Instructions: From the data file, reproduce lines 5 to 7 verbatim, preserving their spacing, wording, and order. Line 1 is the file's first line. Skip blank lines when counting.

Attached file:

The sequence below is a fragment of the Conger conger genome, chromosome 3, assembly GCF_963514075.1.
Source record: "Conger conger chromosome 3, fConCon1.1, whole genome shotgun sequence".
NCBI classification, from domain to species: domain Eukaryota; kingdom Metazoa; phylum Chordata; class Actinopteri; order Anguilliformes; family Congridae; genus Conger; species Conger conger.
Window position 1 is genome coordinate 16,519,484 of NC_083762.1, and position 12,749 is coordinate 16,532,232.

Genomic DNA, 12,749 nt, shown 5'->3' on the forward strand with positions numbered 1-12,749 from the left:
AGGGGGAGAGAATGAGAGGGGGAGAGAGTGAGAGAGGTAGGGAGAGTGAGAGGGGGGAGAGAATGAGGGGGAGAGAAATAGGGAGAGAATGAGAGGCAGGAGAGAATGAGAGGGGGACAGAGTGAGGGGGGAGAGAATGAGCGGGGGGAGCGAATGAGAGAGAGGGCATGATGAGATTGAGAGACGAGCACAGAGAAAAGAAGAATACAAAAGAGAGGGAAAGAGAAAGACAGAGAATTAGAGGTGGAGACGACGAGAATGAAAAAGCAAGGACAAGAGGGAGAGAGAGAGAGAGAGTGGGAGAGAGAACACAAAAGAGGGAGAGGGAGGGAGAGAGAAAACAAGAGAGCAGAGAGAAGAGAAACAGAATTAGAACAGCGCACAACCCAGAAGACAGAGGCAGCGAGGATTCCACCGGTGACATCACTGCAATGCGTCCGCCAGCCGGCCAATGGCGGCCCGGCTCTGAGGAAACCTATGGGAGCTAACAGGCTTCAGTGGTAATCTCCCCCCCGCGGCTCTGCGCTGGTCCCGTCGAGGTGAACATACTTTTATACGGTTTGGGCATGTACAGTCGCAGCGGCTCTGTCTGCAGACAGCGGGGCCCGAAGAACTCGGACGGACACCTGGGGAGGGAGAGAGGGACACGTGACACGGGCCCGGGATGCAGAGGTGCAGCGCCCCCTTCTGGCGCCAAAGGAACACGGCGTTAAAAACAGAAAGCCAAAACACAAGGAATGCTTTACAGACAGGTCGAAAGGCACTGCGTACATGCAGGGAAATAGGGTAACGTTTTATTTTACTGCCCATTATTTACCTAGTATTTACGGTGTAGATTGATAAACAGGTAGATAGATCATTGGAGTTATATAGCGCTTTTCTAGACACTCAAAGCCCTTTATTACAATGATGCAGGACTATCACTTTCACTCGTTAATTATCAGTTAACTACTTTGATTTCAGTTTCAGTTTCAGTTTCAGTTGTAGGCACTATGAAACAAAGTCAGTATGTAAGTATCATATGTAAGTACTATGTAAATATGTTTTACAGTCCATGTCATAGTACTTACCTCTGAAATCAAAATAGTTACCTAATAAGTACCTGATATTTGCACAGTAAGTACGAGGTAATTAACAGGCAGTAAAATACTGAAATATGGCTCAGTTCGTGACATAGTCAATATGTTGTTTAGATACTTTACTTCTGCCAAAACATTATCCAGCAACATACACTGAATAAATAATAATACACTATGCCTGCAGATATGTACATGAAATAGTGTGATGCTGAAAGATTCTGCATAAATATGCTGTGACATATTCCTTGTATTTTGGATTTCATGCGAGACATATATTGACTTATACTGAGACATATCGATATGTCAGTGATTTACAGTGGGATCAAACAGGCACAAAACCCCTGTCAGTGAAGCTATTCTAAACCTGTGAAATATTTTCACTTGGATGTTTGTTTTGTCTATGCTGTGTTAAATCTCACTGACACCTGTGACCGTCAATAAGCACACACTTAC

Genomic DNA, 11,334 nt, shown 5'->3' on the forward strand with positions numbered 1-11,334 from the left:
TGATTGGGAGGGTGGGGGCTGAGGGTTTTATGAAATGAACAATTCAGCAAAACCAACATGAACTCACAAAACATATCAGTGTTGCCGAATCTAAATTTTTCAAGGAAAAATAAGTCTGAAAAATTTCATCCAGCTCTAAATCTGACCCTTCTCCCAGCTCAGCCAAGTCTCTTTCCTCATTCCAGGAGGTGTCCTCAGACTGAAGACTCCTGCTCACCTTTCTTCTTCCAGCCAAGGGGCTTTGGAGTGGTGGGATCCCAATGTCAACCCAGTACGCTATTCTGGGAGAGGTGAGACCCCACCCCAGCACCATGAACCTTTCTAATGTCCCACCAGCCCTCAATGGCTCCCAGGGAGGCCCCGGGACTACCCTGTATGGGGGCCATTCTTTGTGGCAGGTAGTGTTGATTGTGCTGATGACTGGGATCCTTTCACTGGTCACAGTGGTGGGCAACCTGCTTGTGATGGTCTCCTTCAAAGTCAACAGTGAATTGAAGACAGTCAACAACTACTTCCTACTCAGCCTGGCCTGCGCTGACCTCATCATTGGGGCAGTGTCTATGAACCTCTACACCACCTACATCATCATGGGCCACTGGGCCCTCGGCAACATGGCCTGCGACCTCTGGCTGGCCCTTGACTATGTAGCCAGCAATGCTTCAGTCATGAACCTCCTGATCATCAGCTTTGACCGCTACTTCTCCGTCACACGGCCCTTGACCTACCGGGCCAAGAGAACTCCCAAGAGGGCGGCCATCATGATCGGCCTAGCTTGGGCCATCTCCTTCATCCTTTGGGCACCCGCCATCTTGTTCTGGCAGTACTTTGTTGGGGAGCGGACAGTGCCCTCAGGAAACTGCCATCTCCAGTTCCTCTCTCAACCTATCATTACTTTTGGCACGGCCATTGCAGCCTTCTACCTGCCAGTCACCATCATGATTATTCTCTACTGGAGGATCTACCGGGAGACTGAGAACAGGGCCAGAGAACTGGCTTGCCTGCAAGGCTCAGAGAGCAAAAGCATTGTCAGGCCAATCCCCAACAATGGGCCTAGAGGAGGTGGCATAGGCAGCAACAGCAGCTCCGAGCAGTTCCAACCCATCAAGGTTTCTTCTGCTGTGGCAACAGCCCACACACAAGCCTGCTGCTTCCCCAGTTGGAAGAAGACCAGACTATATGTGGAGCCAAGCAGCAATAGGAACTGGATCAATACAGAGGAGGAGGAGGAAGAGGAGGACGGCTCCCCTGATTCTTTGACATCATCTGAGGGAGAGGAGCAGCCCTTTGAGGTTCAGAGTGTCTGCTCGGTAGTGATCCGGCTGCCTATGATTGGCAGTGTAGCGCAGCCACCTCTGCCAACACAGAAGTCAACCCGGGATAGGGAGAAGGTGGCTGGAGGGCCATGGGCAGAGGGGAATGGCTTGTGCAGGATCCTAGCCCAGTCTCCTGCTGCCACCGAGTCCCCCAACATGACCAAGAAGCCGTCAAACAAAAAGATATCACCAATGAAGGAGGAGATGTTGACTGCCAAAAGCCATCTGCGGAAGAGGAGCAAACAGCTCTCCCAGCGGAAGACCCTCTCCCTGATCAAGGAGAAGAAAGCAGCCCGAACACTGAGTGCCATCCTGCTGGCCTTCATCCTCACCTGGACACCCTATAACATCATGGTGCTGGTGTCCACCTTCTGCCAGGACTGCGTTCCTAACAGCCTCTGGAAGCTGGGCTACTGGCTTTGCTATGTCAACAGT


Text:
Genomic DNA, 12,749 nt, shown 5'->3' on the forward strand with positions numbered 1-12,749 from the left:
AGGGGGAGAGAATGAGAGGGGGAGAGAGTGAGAGAGGTAGGGAGAGTGAGAGGGGGGAGAGAATGAGGGGGAGAGAAATAGGGAGAGAATGAGAGGCAGGAGAGAATGAGAGGGGGACAGAGTGAGGGGGGAGAGAATGAGCGGGGGGAGCGAATGAGAGAGAGGGCATGATGAGATTGAGAGACGAGCACAGAGAAAAGAAGAATACAAAAGAGAGGGAAAGAGAAAGACAGAGAATTAGAGGTGGAGACGACGAGAATGAAAAAGCAAGGACAAGAGGGAGAGAGAGAGAGAGAGTGGGAGAGAGAACACAAAAGAGGGAGAGGGAGGGAGAGAGAAAACAAGAGAGCAGAGAGAAGAGAAACAGAATTAGAACAGCGCACAACCCAGAAGACAGAGGCAGCGAGGATTCCACCGGTGACATCACTGCAATGCGTCCGCCAGCCGGCCAATGGCGGCCCGGCTCTGAGGAAACCTATGGGAGCTAACAGGCTTCAGTGGTAATCTCCCCCCCGCGGCTCTGCGCTGGTCCCGTCGAGGTGAACATACTTTTATACGGTTTGGGCATGTACAGTCGCAGCGGCTCTGTCTGCAGACAGCGGGGCCCGAAGAACTCGGACGGACACCTGGGGAGGGAGAGAGGGACACGTGACACGGGCCCGGGATGCAGAGGTGCAGCGCCCCCTTCTGGCGCCAAAGGAACACGGCGTTAAAAACAGAAAGCCAAAACACAAGGAATGCTTTACAGACAGGTCGAAAGGCACTGCGTACATGCAGGGAAATAGGGTAACGTTTTATTTTACTGCCCATTATTTACCTAGTATTTACGGTGTAGATTGATAAACAGGTAGATAGATCATTGGAGTTATATAGCGCTTTTCTAGACACTCAAAGCCCTTTATTACAATGATGCAGGACTATCACTTTCACTCGTTAATTATCAGTTAACTACTTTGATTTCAGTTTCAGTTTCAGTTTCAGTTGTAGGCACTATGAAACAAAGTCAGTATGTAAGTATCATATGTAAGTACTATGTAAATATGTTTTACAGTCCATGTCATAGTACTTACCTCTGAAATCAAAATAGTTACCTAATAAGTACCTGATATTTGCACAGTAAGTACGAGGTAATTAACAGGCAGTAAAATACTGAAATATGGCTCAGTTCGTGACATAGTCAATATGTTGTTTAGATACTTTACTTCTGCCAAAACATTATCCAGCAACATACACTGAATAAATAATAATACACTATGCCTGCAGATATGTACATGAAATAGTGTGATGCTGAAAGATTCTGCATAAATATGCTGTGACATATTCCTTGTATTTTGGATTTCATGCGAGACATATATTGACTTATACTGAGACATATCGATATGTCAGTGATTTACAGTGGGATCAAACAGGCACAAAACCCCTGTCAGTGAAGCTATTCTAAACCTGTGAAATATTTTCACTTGGATGTTTGTTTTGTCTATGCTGTGTTAAATCTCACTGACACCTGTGACCGTCAATAAGCACACACTTAC

Genomic DNA, 11,334 nt, shown 5'->3' on the forward strand with positions numbered 1-11,334 from the left: